China has scoured the globe for natural resources to feed its prodigious growth, sinking billions into Peruvian oil fields or cobalt mines in the Democratic Republic of Congo. Now it need look no further than next door, Afghanistan. Maybe.
A footnote to the hand-wringing over the Taliban’s lightning victory has been concern over the strategic minerals they now control. A decade-old U.S. government report estimated a $1 trillion-plus mother lode of valuable metals and stones beneath Afghan soil.
Particularly interesting at this juncture are posited reserves of rare earth metals, essential for modern electronics and weaponry, and lithium, the basic ingredient in electric-vehicle batteries. A declassified Defense Department note described Afghanistan as “the Saudi Arabia of lithium.”
China signaled its willingness to do business in the new Afghanistan a few weeks ago, when its foreign minister met Taliban leaders. The “Chinese can’t believe that America walked away from this asset,” says Yun Sun, director of the China Program at the Stimson Center think tank.
Yet Beijing won’t rush to fill the void and grab Afghan resources, she predicts. China entered two big projects in the then-U.S.-protected Afghanistan: a copper mine, which was supposed to be the world’s second-largest, at a place called Mes Aynak, and an oil field in the Amu Darya Basin.
They were “burned really badly” on both, Sun says, though one reason was harassment by Taliban guerrillas. A source from one of the Chinese companies involved in Mes Aynak told local press: “We would consider reopening after the situation is stabilized and international recognition of the Taliban regime takes place.” A lot of ifs.
Those rare earth and lithium deposits are less of a geopolitical trump card than you might think, says Rod Schoonover, who studies climate-related risks at the Council on Strategic Risks. Rare earth metals themselves are actually less rare than the capacity to process them, which is already concentrated in China. Lithium is plentiful in friendlier locations like Chile and Australia.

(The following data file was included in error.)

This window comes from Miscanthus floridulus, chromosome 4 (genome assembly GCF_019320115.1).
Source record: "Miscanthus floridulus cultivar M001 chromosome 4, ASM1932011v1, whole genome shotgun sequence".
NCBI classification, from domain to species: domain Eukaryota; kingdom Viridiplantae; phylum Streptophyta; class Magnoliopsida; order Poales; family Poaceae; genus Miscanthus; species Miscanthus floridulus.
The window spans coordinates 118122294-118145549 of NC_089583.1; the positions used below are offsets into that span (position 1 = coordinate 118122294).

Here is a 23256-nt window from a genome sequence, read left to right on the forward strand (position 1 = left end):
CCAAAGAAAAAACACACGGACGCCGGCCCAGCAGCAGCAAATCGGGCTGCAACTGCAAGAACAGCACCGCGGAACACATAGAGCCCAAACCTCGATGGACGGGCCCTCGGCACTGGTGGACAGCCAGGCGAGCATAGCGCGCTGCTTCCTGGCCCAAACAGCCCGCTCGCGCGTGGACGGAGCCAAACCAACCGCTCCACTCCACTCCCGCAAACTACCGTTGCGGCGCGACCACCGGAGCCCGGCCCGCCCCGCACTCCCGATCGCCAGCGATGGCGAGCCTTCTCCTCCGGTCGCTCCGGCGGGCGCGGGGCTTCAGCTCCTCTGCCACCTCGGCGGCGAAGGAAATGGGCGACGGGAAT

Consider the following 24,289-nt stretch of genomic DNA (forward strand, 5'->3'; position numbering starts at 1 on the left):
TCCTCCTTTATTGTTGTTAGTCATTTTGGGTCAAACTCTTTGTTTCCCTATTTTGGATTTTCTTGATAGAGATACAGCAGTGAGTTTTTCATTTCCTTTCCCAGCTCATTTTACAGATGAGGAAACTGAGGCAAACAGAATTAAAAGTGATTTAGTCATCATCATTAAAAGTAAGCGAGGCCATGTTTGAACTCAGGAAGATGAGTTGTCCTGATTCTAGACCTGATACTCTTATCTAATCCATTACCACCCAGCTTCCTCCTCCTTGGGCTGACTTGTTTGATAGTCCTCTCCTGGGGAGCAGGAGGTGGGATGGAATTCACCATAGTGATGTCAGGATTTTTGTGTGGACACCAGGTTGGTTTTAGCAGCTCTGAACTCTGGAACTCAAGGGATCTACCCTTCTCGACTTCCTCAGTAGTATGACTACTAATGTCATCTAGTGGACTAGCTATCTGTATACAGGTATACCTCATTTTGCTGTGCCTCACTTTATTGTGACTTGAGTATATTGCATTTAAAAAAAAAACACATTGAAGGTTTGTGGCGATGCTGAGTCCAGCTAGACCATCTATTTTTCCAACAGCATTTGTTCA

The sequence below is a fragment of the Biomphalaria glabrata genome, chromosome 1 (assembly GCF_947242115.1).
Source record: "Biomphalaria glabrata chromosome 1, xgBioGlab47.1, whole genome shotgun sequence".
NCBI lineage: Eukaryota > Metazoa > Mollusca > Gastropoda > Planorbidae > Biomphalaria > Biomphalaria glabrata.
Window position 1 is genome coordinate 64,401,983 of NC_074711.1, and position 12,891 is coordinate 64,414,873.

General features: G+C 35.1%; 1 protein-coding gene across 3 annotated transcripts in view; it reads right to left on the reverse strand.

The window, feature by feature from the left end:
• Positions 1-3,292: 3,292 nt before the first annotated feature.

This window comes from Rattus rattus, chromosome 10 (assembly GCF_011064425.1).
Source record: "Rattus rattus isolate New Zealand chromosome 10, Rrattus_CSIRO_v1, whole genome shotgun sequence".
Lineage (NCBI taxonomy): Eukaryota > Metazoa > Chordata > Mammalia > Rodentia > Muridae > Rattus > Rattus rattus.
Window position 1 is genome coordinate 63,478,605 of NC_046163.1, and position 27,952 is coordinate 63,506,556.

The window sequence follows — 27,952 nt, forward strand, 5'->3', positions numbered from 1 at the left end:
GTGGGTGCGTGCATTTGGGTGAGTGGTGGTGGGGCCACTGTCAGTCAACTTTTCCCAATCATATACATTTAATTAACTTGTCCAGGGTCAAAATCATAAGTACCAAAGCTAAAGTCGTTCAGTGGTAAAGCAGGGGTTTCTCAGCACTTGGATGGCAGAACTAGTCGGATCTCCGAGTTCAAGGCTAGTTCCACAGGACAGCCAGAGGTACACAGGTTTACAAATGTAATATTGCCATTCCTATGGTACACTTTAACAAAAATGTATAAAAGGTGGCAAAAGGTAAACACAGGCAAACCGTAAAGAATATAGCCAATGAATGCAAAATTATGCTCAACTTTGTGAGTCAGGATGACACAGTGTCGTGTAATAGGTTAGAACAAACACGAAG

“Even taking EVs into account, the world has maybe a 75-year supply,” Schoonover says.
China’s record on megaresource projects elsewhere is mixed. Its “deal of the century” to secure cobalt, another EV battery staple, from the Republic of Congo is now under scrutiny by that country’s new government.
Then there is the small matter that China’s narrow boundary with Afghanistan abuts the Xinjiang region, where Beijing has been persecuting its Muslim Uighur minority for fear of an ethnic insurgency.
Xi Jinping’s government will want assurances that the Taliban isn’t spreading jihad eastward before investing in their shattered economy.
“Security is more important here for China than economic opportunity,” says Vanda Felbab-Brown, director of the Brookings Institution’s Initiative on Non-State Armed Actors.
One way for China to stick a toe back into Afghanistan could be via the China-Pakistan Economic Corridor, a huge initiative meant to reroute Chinese oil supplies via Pakistani ports, lowering their vulnerability to the U.S. Navy in a conflict. Afghanistan has no sea access. But it does share a 1,600 mile border with Pakistan, which has been the Taliban’s key foreign backer.
A new great game may be afoot in Afghanistan involving a new imperial power, China, and a new prize, mineral wealth. It doesn’t look much easier than the ones that have failed before.